Earlier this month, the UK’s Serious Fraud Office said it would toughen its stance on bribery, meaning criminal penalties could become more commonplace. Today, Ernst & Young warns that the next front for enforcers could be the British film and television industries as companies increasingly work in emerging markets, and says the business should “heed corruption and bribery risks in financing and making films abroad.” The report notes that “In the U.S., enforcers have begun to ask questions of studios about potential bribery of foreign officials showing the extent of filmmaking’s exposure to such risks.” In April, the U.S. majors received letters of inquiry from the SEC regarding their China dealings, although it is considered unlikely the Hollywood studios are involved in any wrongdoing.
In the U.S., there are training exercises in place to teach employees the ins and outs of the Foreign Corrupt Practices Act. But in the UK, whereas oil and gas industry employees “have a mindset to fight corruption,” the report says, “it may not yet be ingrained in the entertainment industry” which is becoming more and more international. UK filmmakers received a funding boost this year which promotes inward investment, foreign exports and gives priority to bolstering growth and relations with Brazil and China, forming part of the basis for the E&Y bulletin.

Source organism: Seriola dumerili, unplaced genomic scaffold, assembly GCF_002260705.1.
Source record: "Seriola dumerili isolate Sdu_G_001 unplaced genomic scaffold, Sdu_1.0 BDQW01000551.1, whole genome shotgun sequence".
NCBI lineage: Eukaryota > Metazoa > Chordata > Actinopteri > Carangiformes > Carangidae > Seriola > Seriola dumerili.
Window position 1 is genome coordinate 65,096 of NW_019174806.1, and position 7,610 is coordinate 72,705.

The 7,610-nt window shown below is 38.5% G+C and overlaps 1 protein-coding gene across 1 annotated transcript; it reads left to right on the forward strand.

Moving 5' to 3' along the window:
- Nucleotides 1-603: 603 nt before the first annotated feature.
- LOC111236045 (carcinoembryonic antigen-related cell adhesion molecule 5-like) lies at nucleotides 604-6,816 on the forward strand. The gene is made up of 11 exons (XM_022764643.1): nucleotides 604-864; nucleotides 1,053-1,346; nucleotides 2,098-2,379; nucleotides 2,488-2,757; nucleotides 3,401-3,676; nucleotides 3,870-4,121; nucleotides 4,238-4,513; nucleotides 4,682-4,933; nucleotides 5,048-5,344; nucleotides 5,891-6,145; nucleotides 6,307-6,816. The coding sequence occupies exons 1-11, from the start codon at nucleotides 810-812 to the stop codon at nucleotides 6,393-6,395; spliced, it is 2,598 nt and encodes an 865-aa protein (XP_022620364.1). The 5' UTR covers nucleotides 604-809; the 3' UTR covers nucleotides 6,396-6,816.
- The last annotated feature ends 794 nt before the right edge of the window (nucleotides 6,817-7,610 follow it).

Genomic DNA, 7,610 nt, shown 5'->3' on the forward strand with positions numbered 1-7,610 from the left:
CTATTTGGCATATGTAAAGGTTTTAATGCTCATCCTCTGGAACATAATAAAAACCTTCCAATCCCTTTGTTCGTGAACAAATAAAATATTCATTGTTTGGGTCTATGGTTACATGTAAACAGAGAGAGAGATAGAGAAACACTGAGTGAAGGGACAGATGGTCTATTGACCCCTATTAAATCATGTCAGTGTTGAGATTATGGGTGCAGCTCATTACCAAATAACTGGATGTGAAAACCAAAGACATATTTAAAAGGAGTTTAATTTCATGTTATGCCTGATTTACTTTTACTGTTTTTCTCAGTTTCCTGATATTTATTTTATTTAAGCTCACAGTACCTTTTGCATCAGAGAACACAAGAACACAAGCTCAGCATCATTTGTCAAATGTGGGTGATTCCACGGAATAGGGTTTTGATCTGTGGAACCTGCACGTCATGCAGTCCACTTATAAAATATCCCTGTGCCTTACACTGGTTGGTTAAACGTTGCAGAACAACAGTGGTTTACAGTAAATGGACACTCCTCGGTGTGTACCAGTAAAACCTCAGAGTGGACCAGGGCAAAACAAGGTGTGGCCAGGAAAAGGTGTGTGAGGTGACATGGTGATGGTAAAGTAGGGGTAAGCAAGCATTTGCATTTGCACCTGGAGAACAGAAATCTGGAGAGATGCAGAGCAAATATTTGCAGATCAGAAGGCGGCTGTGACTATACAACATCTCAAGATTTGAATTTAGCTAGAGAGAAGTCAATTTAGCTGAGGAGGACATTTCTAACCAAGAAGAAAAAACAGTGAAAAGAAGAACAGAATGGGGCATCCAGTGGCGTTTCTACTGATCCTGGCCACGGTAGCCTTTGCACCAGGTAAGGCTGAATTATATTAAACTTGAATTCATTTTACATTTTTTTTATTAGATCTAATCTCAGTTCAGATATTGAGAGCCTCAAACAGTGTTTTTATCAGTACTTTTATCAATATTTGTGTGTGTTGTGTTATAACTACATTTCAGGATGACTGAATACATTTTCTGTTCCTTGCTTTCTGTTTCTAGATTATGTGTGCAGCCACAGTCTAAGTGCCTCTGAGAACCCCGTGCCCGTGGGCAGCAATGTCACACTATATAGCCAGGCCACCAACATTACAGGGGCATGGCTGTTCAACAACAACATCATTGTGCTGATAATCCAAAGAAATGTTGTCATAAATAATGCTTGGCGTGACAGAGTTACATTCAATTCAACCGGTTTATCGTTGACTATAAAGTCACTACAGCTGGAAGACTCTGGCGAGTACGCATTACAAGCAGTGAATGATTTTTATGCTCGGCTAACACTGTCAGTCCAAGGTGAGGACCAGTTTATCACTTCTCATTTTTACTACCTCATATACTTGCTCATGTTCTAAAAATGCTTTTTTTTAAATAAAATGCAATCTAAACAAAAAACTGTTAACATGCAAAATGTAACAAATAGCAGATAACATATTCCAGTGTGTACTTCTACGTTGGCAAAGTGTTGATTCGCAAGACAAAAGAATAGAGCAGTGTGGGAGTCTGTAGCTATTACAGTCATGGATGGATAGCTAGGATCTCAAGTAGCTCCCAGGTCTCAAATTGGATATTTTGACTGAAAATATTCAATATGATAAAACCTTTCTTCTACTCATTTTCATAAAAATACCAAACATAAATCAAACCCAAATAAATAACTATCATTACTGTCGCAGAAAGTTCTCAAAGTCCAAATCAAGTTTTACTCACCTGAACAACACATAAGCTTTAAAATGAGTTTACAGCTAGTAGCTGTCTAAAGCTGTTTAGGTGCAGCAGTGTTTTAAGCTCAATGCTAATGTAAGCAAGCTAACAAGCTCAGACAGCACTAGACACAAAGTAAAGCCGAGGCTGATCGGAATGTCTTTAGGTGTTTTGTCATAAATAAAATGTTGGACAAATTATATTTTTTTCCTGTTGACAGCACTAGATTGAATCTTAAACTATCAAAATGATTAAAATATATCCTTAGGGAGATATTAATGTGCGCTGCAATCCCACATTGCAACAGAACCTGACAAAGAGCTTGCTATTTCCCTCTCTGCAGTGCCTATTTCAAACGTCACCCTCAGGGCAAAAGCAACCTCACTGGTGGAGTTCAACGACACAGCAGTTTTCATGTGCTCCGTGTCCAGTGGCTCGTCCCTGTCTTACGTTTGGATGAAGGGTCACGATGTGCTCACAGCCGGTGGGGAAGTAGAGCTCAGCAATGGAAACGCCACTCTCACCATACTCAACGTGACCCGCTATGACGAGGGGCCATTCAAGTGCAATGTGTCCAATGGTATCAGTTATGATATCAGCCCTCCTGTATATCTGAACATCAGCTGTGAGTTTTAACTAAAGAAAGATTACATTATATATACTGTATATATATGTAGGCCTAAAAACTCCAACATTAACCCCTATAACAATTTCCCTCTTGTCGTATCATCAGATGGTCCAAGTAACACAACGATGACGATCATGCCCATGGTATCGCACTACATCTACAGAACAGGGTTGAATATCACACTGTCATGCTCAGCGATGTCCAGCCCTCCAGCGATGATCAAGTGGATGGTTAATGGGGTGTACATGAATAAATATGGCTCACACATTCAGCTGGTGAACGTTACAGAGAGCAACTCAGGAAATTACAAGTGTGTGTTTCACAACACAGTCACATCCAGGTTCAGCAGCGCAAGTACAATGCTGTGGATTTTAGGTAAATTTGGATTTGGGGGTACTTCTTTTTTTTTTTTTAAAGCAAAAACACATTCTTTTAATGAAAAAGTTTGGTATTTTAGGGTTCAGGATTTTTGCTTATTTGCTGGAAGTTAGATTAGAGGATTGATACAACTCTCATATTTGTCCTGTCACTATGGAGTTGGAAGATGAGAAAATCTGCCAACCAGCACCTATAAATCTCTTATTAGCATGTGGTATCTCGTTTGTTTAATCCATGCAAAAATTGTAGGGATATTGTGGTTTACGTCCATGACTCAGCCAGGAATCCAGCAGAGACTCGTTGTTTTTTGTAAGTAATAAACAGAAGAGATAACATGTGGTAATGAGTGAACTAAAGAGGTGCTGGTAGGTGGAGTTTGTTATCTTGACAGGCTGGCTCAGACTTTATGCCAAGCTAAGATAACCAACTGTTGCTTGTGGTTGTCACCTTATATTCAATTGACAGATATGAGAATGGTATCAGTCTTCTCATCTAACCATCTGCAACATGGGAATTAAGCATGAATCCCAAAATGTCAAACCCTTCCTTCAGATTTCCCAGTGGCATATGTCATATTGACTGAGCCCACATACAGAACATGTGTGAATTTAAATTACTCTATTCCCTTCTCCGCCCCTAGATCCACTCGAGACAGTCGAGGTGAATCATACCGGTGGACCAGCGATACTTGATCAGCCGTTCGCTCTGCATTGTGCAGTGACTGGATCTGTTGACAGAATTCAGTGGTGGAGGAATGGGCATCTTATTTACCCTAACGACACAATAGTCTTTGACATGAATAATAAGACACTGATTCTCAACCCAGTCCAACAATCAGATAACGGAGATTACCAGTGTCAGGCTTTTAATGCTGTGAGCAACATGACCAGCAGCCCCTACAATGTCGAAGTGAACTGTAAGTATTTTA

Watch on Deadline
E&Y partner Jonathan Middup said: “Film and TV making is particularly exposed to bribery and corruption risk. Films are shot all over the world and in some cases they are in countries where corruption is commonplace. There is a lot of cash being used and there is a need to get access to areas closed to the public, creating a lot of potential touch points with local governments or even the military.” In some countries, how one accesses those things can run afoul of UK law even though they might be accepted practices in the country in question.
Here are Ernst & Young’s tips for avoiding pitfalls:
— Control of film distribution by one party, which can be government-owned, can increase the risk of corruption. Filmmakers need to make sure they are not making inappropriate payments to gain access to this market.
— Gift-giving is important in certain cultures, but under some circumstances could be construed as a bribe. Filmmaking also may need access to areas or locations closed to the public which may risk so called ‘facilitation’ payments which are illegal under the Bribery Act. Close attention should be given to avoid making such payments.
— Under the Bribery Act failure to carry out checks on third parties leaves a company open to unlimited fines if it was to have a bribery or corruption problem. Joint ventures and third parties doing business on filmmakers’ behalf should be background checked – film companies need to know who they are dealing with and what relationship they have to the government.
Subscribe to Deadline Breaking News Alerts and keep your inbox happy.